|Ask anyone to name the world's greatest love
stories and what you'll hear is a chronicle of unmitigated misery, of failed
relationships, of death, of separation.
people rarely focus on the tragic aspects of the stories. They only look at the love, the
hopeless, glorious, impassioned love that is at the heart of the tale. They conveniently
forget the endings.
Take "Romeo and Juliet." Their relationship is
electrifying. But it doesn't last more than a few days and then they're dead.
Or "Somewhere in Time," that multi-hankie romance
with Jane Seymour and Christopher Reeve. Their relationship was a little longer than Romeo
and Juliet's, but does it do them any good? Hardly. They wind up stranded in different
And how about "Cyrano de Bergerac"? Its filled
with some of the century's great love poetry, but in the end, that poetry makes Roxanne
fall in love with the other guy.
So that's it? Those are the ideas we aspire to, the stuff we
just can't get enough of? Are we masochists?
Maybe we're fools. Or maybe its just that everyday happiness
- some would call it bliss - is neither newsworthy nor flashy enough to be fodder for
novels or movies.
"We think that's love we're watching, but its
not," says Joe Kort, a Michigan psychotherapist who hosts weekend-long relationship
sessions for both single and married people.
"It's romantic love, which is something totally
different. It's not real."
But it is, he admits, incredibly appealing. Almost
That word - addictive - may be exactly the right word to
describe the effect of romantic love, Kort says. The emotional high it gives us is caused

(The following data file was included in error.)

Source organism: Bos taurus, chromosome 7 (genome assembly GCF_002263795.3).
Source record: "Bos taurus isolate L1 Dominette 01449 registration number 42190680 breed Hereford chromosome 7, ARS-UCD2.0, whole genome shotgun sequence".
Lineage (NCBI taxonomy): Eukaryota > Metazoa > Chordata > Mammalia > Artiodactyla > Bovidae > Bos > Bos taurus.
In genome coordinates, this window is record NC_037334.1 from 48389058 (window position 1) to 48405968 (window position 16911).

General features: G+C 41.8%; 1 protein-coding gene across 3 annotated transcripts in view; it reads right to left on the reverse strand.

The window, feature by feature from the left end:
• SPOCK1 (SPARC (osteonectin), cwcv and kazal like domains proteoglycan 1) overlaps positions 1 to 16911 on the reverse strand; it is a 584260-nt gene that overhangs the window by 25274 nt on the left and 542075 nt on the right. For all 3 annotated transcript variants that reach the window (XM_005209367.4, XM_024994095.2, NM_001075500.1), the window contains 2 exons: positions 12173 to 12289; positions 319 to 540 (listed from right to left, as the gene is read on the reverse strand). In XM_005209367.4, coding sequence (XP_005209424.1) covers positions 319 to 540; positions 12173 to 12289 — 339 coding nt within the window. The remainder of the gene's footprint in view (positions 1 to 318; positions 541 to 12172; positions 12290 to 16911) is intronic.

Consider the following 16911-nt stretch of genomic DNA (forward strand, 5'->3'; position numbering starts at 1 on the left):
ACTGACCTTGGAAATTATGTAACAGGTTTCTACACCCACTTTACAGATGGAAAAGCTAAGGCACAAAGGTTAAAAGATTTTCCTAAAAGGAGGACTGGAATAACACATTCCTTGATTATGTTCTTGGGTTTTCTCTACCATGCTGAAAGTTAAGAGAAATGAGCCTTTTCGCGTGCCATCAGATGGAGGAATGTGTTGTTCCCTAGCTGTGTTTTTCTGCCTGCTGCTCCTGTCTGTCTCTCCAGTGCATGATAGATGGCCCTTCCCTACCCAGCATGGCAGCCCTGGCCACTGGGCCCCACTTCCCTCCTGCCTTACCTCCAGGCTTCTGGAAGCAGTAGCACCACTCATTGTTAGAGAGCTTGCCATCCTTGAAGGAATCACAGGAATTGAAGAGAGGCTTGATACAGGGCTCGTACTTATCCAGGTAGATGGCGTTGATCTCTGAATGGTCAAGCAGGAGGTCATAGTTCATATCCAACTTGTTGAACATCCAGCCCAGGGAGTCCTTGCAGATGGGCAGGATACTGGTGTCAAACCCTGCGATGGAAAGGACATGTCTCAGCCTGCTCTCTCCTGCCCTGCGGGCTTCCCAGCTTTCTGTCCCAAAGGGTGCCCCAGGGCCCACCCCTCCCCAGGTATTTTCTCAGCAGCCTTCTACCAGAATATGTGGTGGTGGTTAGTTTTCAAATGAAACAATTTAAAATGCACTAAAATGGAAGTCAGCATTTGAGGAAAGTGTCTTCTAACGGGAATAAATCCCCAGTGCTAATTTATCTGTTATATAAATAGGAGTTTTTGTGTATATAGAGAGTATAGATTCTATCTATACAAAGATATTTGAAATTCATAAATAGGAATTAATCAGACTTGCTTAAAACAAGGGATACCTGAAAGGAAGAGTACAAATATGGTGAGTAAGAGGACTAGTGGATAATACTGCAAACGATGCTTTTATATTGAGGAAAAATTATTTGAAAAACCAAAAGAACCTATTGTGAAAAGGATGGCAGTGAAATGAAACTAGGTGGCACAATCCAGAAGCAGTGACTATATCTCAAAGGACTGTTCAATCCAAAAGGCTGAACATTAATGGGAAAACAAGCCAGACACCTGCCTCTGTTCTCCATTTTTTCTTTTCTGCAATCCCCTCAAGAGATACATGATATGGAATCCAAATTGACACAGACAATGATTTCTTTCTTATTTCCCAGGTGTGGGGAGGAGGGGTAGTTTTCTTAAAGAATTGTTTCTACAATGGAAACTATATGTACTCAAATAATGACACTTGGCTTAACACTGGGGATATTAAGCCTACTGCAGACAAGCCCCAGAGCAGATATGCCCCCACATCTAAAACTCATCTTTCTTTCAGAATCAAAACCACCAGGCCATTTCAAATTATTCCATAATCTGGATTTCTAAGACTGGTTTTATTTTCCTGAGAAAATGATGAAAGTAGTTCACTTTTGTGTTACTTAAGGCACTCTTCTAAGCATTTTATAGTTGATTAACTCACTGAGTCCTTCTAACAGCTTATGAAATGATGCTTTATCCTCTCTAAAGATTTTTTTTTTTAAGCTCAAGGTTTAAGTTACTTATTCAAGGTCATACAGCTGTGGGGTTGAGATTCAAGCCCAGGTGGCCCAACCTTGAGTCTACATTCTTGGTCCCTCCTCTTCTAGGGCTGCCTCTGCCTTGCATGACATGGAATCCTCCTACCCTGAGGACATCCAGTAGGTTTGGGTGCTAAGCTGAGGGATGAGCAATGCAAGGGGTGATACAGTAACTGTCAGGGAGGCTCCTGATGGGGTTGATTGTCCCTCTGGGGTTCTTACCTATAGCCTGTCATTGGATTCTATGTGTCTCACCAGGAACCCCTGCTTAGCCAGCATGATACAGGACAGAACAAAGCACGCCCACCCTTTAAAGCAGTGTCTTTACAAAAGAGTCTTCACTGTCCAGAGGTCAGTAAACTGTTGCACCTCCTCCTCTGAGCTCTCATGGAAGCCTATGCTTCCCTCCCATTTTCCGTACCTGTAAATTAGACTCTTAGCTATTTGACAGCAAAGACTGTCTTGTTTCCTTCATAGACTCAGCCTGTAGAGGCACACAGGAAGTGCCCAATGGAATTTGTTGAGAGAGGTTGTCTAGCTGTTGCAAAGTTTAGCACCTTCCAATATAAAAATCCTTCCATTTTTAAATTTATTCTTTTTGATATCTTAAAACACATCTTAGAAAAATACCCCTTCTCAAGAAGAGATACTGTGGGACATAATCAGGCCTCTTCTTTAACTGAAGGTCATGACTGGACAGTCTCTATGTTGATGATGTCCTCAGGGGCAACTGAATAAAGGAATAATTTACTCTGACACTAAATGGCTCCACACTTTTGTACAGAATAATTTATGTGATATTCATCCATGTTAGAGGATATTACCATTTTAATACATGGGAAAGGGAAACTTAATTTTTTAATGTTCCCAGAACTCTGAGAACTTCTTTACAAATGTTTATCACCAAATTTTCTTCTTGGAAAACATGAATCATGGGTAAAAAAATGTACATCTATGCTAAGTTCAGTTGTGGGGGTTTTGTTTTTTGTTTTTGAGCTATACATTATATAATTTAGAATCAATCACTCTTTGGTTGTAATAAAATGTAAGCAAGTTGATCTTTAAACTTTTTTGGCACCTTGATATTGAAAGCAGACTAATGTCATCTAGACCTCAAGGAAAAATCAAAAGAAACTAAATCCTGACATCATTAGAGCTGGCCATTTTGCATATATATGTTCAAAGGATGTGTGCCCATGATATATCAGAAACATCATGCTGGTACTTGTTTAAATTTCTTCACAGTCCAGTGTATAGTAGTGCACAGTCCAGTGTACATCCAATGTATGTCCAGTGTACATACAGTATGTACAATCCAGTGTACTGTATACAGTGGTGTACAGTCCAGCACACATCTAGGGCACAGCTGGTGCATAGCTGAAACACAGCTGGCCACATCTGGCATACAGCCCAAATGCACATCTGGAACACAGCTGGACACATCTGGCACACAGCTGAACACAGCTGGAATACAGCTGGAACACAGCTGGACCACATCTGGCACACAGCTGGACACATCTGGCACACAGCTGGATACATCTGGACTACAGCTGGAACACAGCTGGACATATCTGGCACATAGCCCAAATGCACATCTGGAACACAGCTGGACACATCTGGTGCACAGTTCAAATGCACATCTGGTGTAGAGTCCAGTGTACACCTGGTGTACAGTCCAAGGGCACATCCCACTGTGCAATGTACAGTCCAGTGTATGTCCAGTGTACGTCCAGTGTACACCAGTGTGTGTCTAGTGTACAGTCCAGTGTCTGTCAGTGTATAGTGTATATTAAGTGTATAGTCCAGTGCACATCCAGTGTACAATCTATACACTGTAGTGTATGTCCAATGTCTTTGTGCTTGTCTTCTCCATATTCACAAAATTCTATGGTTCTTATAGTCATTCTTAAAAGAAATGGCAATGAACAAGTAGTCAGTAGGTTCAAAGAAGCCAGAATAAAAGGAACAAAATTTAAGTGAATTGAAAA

by something called phenylethylamine - PEA, for short.
"It's like a drug," says Kort. "People who
are unhappy no longer feel that way. Or people who are depressed. That's why we love it.
And that's why we don't want to let it go."
Novelty induces the body to create PEA, says Kort. And at
best, a real-life love can only be very novel for six to 18 months. After that, we've got
to learn to appreciate the maturing of a relationship.
If it's a PEA rush we're after, we have few options.
We can have flirtations or affairs. Or we can bring on a
burst of PEA by reading one of those larger-than-life love stories or watching one in a
movie. The latter is a far safer course of action.
Of course, there's a downside to all of this.
By having a steady diet of romantic love, we start to think
of it as a normal state of affairs. Unless we have the outsized, chest-pounding love of a
Romeo and Juliet, we think we must be doing something wrong., Our expectations are out of
Every so often, we'll watch real relationships. Think of
"On Golden Pond" or VT's "Mad About You."
But we're suckers for seduction and grand passions. We love
to watch our sitcom stars flirt. But when these characters finally hook up, more often
than not, we lose interest.
Professional matchmaker Robert Davis thinks its not so much
that we really adore those grand love stories. Rather, it's that we're thankful that all
the bad stuff is not happening to us.
"It's like people who look at the talk shows,"
says Davis, who charges $10,000 a pop for his services and has found matches for everyone
from Fortune 500 CEOs to a noted romance novelist.
"They see some of the miscreants they have on Springer
or Sally Jessy Raphael or Jenny Jones and they think, "I'm the mental-health poster
person compared to them."
But there is something much more majestic, much more
idealistic about the love between, say, Abelard and Heloise - who were separated by an
unbending church in the 12th century - than there is in scruffy hooker sisters battling
over a pimp on Jerry Springer's show.
The difference, of course, is fantasy. The best playwrights
have known that for centuries. Hollywood has built a far-reaching economic empire on it.
If Romeo and Juliet had lived, you can bet that their ardor
would have cooled. Romeo would have started spending too much time with his pals and not
enough on the balcony. Juliet's pushy mother would have started nagging for her to have a
Who wants to watch that? You can be sure Shakespeare would
never have written that tale.
He understood that we can live our own lives anything. Books
and plays and movies and television may all have the power to educate.
But most of all, we want them to transport us; to somewhere
else, into other lives and yes, even into impossible loves.